Crazy how many calories there are - Weight Loss NHS

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Crazy how many calories there are

Blue8812019 December

I'm just about to start the 12 weeks, on monday, although I'm staring to look at my food choices now. I am an emotional and binge eater, however it is about control where I can become too strict and barely trying to be careful! My portion sizes can be too large, I do love my food!

Decided to count the calories for my dinner and I'm shocked that it comes to 900! Eek!!

8 Replies

Hello and welcome, Blue881 :)

Yes, you'll become more aware but no need to panic: if you use the NHS BMI calculator to find the calorie range appropriate for you, you may well find it's higher than you expect (the 1400/1900 figures are generic and suit very few of us). And once you start thinking about what will go into those calories, particularly if you get rid of the idea that dietary fat is the problem, you'll do just fine, I'm sure.

Here are a couple of things to read, about calories and about emotional eating

About the forum: follow this link to see our Welcome Newbies post, which will help you find your way around, and a post about online pirvacy/security - important as you haven't locked your post.

I suggest you start by joining a weekly weigh-in on the day of your choice, and using the Daily Diary, where members log their meal plans and discuss their choices.

Wishing you success in 2020 :)

Jude20152019 December

Hi, ive started today but can relate to your post, historically I have swung between either eating almost nothing and binging.I am hoping that the 12 week plan will help me form a healthier relationship with food.

BridgeGirlAdministrator in reply to Jude2015

That's the way to go :) Eating too little is a sure fire way to fail. Eat well; enjoy your food; make good food choices - real food, home cooked, avoiding processed foods and that includes anything labelled low fat or light or diet, as they're all heavily processed :)


Hi Blue, have a good look around the posts. I suggest you read the Welcome Newbies post and follow every link so that by Monday you will know exactly where to look for stuff. I suggest you write in the Daily Diary as it can help to keep our eating habits healthy. If you join a weekly weigh in you will become part of a team which makes the whole weight loss thingy more fun. I'm a member of the Tuesday Trimmers.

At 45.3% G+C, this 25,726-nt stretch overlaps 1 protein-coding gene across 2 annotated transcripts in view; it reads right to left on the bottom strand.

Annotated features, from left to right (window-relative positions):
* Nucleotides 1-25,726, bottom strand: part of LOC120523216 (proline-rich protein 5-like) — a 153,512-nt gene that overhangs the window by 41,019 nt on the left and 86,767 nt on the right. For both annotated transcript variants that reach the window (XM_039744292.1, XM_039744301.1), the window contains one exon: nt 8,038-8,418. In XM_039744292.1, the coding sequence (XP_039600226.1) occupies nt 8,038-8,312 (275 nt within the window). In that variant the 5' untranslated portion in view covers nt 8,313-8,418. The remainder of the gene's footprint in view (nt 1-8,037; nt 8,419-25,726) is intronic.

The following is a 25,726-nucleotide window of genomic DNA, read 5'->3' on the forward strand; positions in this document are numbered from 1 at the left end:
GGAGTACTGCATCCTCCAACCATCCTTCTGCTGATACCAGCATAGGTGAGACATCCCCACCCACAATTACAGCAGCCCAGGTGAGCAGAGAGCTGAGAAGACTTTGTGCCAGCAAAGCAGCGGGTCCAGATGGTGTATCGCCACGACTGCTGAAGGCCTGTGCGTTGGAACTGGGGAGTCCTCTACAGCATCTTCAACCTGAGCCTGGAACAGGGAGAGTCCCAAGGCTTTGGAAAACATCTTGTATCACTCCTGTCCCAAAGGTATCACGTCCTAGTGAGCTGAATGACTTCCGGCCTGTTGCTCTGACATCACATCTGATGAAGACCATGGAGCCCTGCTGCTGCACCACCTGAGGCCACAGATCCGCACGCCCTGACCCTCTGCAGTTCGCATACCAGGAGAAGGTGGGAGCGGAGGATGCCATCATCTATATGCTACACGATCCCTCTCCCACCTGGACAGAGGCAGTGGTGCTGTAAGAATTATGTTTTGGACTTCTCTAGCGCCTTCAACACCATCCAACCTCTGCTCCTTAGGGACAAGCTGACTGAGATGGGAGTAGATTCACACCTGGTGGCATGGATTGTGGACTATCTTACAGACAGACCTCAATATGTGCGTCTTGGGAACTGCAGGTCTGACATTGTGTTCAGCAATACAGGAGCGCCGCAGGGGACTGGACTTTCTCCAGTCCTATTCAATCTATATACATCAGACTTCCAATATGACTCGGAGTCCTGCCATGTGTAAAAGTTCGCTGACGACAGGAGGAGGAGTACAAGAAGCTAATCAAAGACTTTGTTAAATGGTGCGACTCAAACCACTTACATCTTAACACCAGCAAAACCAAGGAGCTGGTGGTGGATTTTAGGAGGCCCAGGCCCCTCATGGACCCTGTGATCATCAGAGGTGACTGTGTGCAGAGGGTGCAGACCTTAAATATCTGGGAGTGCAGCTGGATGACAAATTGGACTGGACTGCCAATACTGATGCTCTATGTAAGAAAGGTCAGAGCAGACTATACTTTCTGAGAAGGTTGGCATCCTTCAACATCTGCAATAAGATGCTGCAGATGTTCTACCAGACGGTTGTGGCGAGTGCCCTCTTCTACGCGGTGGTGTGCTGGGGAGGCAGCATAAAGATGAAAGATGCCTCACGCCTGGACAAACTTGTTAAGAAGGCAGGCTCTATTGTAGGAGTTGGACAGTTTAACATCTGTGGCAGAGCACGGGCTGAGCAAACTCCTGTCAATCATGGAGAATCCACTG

Good luck.


If you're an emotional/binge eater, I strongly recommend you don't attempt calorie-counting. Aside from the fact that it won't help you maintain a healthy weight, there is a lot of solid research suggesting that it can trigger obsessive behaviour and even eating disorders in those who are already vulnerable. A big red flag is your use of the words "control" and "strict"; these concepts are almost always mentioned by anorexics as a factor in their body-image beliefs. Even the NHS, I think, do not promote the 12-week plan for anyone who isn't already basically healthy.

Everyone loves food. It's normal. And weight gain has nothing whatsoever to do with portion size: human bodies are perfectly capable of regulating their energy intake correctly and storing an appropriate amount of bodyfat, just like all other animals. In fact it would be a huge surprise if the most successful mammal on the planet had a genetic defect in its feeding behaviour. All that's happening here is that our appetites are being badly disrupted by the content of the modern diet; once we stop eating subsidized, synthetic pap, our bodies go back to business-as-usual without any "portion control" or other draconian measures.

Your first order of business, I would suggest, is to reorient your relationship with food. Accept that it's OK to love food ... but ensure that what you are eating actually is food. So much of what is sold in supermarkets is just engineered garbage with some makeup slapped on it, so it looks like food. Health authorities and diet clubs, unfortunately, continue to promote some of this junk as healthy, with predictable consequences. To give one example: I recently saw a WeightWatchers chocolate roll thingy in the supermarket. The ingredients were what you would expect: sugar, chocolate, flour, chemicals. But because it had "less fat", and was calorie-counted, that supposedly made it OK. That sort of thing gets my blood pressure up.

Get a book of classical French recipes and see how they use proper ingredients: meat, veg, eggs, dairy. If you're on a budget, Jamie Oliver's books often turn up in charity shops. Start by basing your meals on wholesome, unprocessed ingredients and you've set up a solid baseline for weight loss: from that point, only a few minor tweaks are required.

Blue8812019 December in reply to TheAwfulToad

Thank you, I do get a bit obsessive on the number, whether that's calories or with weighing myself. So basically I should get back to basics, clean eating, fresh food?

Hi and welcome if you're a bit obsessive with food LCHF may be better for you than calorie counting many on here swear by it. Good luck

I too eat out of control/ emotional eating when unable to control feelings

I have found a knowledgeable counsellor has really helped me to understand this for the first time in 54 years

It is a relearning process, but it has helped hugely to help me to recognise eating patterns

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